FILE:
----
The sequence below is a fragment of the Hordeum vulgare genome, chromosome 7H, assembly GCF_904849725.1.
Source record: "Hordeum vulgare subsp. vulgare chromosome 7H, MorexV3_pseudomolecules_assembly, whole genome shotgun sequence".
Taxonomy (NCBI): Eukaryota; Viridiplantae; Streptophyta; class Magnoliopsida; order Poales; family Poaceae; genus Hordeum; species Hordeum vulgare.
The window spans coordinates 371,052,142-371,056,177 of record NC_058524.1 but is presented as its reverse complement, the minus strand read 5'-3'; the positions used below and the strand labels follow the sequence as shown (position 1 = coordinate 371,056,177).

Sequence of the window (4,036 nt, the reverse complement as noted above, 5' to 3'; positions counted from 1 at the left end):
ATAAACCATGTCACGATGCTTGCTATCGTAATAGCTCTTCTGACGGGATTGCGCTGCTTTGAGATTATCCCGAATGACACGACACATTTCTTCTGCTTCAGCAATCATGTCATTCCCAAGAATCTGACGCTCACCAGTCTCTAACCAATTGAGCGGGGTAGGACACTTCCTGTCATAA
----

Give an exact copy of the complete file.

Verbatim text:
The sequence below is a fragment of the Hordeum vulgare genome, chromosome 7H, assembly GCF_904849725.1.
Source record: "Hordeum vulgare subsp. vulgare chromosome 7H, MorexV3_pseudomolecules_assembly, whole genome shotgun sequence".
Taxonomy (NCBI): Eukaryota; Viridiplantae; Streptophyta; class Magnoliopsida; order Poales; family Poaceae; genus Hordeum; species Hordeum vulgare.
The window spans coordinates 371,052,142-371,056,177 of record NC_058524.1 but is presented as its reverse complement, the minus strand read 5'-3'; the positions used below and the strand labels follow the sequence as shown (position 1 = coordinate 371,056,177).

Sequence of the window (4,036 nt, the reverse complement as noted above, 5' to 3'; positions counted from 1 at the left end):
ATAAACCATGTCACGATGCTTGCTATCGTAATAGCTCTTCTGACGGGATTGCGCTGCTTTGAGATTATCCCGAATGACACGACACATTTCTTCTGCTTCAGCAATCATGTCATTCCCAAGAATCTGACGCTCACCAGTCTCTAACCAATTGAGCGGGGTAGGACACTTCCTGTCATAA